The Surprising Sources of Next‑Gen Contraception


May 24, 2017


Thor may look like he can impregnate with one smouldering glance. But there’s a plot twist.

Researchers may have found the secret to the next generation of contraceptive medicine in an unlikely place: the thunder god vine.

In other news, the god of thunder is less virile than we all supposed.

Pristimerin, a chemical extract from the plant Tripterygium wilfordii — known in Chinese medicine as the thunder god vine — was found to inhibit the “power kick” of sperm tails, which helps the male reproductive cells drive through the zona pelucida, a membrane that envelops egg cells. Lupeol, a chemical extract from mango (also from dandelion root), had a similar inhibitive effect.

Researchers say these extracts are promising alternatives to hormonal birth control.

“Because these two plant compounds block fertilization at very, very low concentrations — about 10 times lower than levels of levonorgestrel in Plan B — they could be a new generation of emergency contraceptive we nicknamed ‘molecular condoms,'” said Polina Lishko, an assistant professor of molecular and cell biology, who led the research team that discovered the anti-fertility properties of the two chemicals. “If one can use a plant-derived, non-toxic, non-hormonal compound in lesser concentration to prevent fertilization in the first place, it could potentially be a better option.”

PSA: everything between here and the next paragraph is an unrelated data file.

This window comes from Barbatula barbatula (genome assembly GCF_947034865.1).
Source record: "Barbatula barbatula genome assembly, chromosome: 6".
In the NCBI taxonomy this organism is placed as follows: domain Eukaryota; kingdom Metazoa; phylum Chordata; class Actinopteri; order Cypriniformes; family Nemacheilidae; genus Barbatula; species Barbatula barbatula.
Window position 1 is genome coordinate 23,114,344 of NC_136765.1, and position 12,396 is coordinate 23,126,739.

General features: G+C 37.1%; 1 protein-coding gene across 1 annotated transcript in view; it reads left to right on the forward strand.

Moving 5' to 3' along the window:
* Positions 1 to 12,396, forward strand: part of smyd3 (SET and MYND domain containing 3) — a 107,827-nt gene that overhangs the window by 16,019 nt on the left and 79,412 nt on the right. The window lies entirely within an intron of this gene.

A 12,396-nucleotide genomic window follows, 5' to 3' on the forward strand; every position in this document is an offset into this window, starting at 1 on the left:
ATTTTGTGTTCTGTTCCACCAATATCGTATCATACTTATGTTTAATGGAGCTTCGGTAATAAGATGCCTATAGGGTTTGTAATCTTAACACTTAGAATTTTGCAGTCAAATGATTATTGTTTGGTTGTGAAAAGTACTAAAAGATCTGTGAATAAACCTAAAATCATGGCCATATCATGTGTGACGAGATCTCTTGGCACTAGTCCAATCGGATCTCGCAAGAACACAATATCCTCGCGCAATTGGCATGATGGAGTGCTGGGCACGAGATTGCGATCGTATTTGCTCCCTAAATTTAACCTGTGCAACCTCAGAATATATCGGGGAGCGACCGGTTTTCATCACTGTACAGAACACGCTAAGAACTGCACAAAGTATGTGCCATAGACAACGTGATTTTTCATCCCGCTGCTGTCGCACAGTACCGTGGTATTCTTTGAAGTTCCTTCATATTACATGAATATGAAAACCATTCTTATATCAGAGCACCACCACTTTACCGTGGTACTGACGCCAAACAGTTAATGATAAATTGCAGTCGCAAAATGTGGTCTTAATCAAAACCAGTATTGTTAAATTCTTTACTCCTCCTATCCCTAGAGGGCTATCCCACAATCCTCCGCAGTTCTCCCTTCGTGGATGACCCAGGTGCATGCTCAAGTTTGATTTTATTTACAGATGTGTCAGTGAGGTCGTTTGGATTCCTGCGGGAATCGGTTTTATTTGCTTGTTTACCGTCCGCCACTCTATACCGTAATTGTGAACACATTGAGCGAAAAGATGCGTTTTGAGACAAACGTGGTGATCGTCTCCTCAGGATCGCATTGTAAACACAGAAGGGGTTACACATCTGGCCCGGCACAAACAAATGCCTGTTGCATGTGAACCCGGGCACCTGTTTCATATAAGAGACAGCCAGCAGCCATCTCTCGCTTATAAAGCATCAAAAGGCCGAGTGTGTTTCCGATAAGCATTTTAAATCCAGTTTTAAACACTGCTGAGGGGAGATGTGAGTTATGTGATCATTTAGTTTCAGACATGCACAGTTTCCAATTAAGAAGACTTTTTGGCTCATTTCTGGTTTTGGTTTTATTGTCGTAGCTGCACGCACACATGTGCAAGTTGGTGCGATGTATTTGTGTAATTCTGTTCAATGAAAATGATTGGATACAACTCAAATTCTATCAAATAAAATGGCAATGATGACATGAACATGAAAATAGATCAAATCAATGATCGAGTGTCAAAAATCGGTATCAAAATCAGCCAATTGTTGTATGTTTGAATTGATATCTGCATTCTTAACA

Read more about contraception on The Swaddle.

In the decades since The Pill was first introduced, hormonal birth control proliferated to become the most commonly used form of birth control along with condoms. In recent years, however, its popularity has waned due to side effects.

Leaf compounds from the thunder god vine have been used to control fertility (and treat rheumatoid arthritis) for centuries in Chinese medicine practices; researchers were put on to pristimerin and lupeol after perusing books on the folk remedies of indigenous peoples around the world, after they mapped the chemical drivers of sperm tail action.

But don’t look for mango-flavoured non-hormonal birth control on the market soon; these extracts come from wild plants in concentrations too low for cost-effective extraction. In the meantime, researchers are searching for less expensive sources and testing the contraceptive effects of these extracts on primates. So for now, we wait for the day every woman can enjoy a worry-free ride on the god of thunder’s vine. #thankyouthor


Written By Liesl Goecker

Liesl Goecker is The Swaddle’s managing editor.


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